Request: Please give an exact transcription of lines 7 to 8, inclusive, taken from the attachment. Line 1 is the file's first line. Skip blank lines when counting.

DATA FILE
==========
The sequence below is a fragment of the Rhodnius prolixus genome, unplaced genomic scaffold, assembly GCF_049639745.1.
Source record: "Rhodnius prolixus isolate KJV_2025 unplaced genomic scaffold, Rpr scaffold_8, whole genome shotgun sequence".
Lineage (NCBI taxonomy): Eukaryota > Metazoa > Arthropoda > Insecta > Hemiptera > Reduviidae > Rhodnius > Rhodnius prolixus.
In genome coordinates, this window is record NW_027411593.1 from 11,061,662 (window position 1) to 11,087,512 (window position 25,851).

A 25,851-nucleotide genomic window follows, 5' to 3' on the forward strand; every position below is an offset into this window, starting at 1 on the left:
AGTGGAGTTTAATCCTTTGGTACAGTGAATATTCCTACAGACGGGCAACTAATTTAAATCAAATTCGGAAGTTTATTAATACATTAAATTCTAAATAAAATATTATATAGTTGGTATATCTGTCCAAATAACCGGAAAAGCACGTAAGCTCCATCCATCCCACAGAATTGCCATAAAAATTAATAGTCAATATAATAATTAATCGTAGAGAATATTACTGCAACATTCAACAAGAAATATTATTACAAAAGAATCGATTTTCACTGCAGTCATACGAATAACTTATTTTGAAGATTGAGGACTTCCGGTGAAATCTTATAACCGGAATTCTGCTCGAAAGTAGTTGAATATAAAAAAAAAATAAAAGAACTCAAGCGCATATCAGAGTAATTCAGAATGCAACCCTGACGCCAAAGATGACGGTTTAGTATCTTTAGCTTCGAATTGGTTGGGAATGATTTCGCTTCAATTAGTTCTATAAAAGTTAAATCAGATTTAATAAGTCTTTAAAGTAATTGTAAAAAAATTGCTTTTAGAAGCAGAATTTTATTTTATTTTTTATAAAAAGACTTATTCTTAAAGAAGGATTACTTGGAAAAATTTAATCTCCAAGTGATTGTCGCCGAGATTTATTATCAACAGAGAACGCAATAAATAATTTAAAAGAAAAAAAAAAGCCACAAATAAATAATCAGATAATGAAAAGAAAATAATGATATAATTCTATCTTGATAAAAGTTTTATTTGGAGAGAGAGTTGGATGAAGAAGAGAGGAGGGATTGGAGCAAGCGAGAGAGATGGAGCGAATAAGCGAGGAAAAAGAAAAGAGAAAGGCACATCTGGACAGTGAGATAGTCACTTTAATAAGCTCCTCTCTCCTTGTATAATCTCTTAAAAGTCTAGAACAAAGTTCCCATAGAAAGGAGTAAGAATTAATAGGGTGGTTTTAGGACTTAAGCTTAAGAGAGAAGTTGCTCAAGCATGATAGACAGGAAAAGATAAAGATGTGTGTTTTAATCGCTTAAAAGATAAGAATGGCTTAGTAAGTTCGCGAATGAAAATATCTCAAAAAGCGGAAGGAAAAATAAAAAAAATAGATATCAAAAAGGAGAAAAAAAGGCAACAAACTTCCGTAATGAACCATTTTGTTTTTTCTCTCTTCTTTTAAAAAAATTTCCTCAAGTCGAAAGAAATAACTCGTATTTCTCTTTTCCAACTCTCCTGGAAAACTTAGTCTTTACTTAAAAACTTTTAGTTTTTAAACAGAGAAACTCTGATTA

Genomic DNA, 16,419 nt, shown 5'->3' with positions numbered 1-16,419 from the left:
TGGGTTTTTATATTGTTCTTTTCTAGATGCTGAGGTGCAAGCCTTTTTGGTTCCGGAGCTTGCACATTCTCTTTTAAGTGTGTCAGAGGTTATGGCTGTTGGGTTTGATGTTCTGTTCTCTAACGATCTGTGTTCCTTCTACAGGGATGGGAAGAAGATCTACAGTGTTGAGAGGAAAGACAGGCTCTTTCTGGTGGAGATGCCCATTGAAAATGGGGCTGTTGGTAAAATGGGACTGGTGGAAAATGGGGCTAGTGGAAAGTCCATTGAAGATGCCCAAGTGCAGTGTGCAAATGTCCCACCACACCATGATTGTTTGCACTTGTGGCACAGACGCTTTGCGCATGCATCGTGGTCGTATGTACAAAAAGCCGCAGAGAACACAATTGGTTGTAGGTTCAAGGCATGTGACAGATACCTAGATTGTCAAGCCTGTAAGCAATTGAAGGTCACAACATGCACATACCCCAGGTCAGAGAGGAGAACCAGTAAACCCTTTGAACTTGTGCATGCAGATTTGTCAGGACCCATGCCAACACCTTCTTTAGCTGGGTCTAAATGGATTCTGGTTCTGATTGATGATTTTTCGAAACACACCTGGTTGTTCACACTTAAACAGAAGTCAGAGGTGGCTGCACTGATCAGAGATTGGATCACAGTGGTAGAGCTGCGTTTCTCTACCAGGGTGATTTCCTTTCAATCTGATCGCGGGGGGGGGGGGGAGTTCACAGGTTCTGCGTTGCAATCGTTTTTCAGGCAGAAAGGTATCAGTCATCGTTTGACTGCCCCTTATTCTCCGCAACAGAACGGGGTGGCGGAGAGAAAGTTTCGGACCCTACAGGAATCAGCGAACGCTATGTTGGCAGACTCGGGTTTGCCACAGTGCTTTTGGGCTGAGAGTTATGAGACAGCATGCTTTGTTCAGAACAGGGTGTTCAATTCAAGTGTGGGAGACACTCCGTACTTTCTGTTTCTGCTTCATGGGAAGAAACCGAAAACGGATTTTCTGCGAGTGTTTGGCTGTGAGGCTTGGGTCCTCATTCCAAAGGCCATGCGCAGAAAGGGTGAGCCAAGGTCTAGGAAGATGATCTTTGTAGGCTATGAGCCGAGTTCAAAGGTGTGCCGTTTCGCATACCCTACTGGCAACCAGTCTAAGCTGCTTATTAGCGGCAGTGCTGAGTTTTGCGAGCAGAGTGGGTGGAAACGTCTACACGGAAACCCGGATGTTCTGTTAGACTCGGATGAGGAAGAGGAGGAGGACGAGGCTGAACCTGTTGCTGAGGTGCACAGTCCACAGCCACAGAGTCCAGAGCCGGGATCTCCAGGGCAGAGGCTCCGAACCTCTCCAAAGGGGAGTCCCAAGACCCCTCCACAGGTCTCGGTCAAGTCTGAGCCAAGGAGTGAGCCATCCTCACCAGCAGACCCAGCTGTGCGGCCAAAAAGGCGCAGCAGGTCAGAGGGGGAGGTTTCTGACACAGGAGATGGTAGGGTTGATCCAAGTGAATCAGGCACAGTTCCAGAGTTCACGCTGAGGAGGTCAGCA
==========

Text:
Genomic DNA, 16,419 nt, shown 5'->3' with positions numbered 1-16,419 from the left:
TGGGTTTTTATATTGTTCTTTTCTAGATGCTGAGGTGCAAGCCTTTTTGGTTCCGGAGCTTGCACATTCTCTTTTAAGTGTGTCAGAGGTTATGGCTGTTGGGTTTGATGTTCTGTTCTCTAACGATCTGTGTTCCTTCTACAGGGATGGGAAGAAGATCTACAGTGTTGAGAGGAAAGACAGGCTCTTTCTGGTGGAGATGCCCATTGAAAATGGGGCTGTTGGTAAAATGGGACTGGTGGAAAATGGGGCTAGTGGAAAGTCCATTGAAGATGCCCAAGTGCAGTGTGCAAATGTCCCACCACACCATGATTGTTTGCACTTGTGGCACAGACGCTTTGCGCATGCATCGTGGTCGTATGTACAAAAAGCCGCAGAGAACACAATTGGTTGTAGGTTCAAGGCATGTGACAGATACCTAGATTGTCAAGCCTGTAAGCAATTGAAGGTCACAACATGCACATACCCCAGGTCAGAGAGGAGAACCAGTAAACCCTTTGAACTTGTGCATGCAGATTTGTCAGGACCCATGCCAACACCTTCTTTAGCTGGGTCTAAATGGATTCTGGTTCTGATTGATGATTTTTCGAAACACACCTGGTTGTTCACACTTAAACAGAAGTCAGAGGTGGCTGCACTGATCAGAGATTGGATCACAGTGGTAGAGCTGCGTTTCTCTACCAGGGTGATTTCCTTTCAATCTGATCGCGGGGGGGGGGGGGAGTTCACAGGTTCTGCGTTGCAATCGTTTTTCAGGCAGAAAGGTATCAGTCATCGTTTGACTGCCCCTTATTCTCCGCAACAGAACGGGGTGGCGGAGAGAAAGTTTCGGACCCTACAGGAATCAGCGAACGCTATGTTGGCAGACTCGGGTTTGCCACAGTGCTTTTGGGCTGAGAGTTATGAGACAGCATGCTTTGTTCAGAACAGGGTGTTCAATTCAAGTGTGGGAGACACTCCGTACTTTCTGTTTCTGCTTCATGGGAAGAAACCGAAAACGGATTTTCTGCGAGTGTTTGGCTGTGAGGCTTGGGTCCTCATTCCAAAGGCCATGCGCAGAAAGGGTGAGCCAAGGTCTAGGAAGATGATCTTTGTAGGCTATGAGCCGAGTTCAAAGGTGTGCCGTTTCGCATACCCTACTGGCAACCAGTCTAAGCTGCTTATTAGCGGCAGTGCTGAGTTTTGCGAGCAGAGTGGGTGGAAACGTCTACACGGAAACCCGGATGTTCTGTTAGACTCGGATGAGGAAGAGGAGGAGGACGAGGCTGAACCTGTTGCTGAGGTGCACAGTCCACAGCCACAGAGTCCAGAGCCGGGATCTCCAGGGCAGAGGCTCCGAACCTCTCCAAAGGGGAGTCCCAAGACCCCTCCACAGGTCTCGGTCAAGTCTGAGCCAAGGAGTGAGCCATCCTCACCAGCAGACCCAGCTGTGCGGCCAAAAAGGCGCAGCAGGTCAGAGGGGGAGGTTTCTGACACAGGAGATGGTAGGGTTGATCCAAGTGAATCAGGCACAGTTCCAGAGTTCACGCTGAGGAGGTCAGCA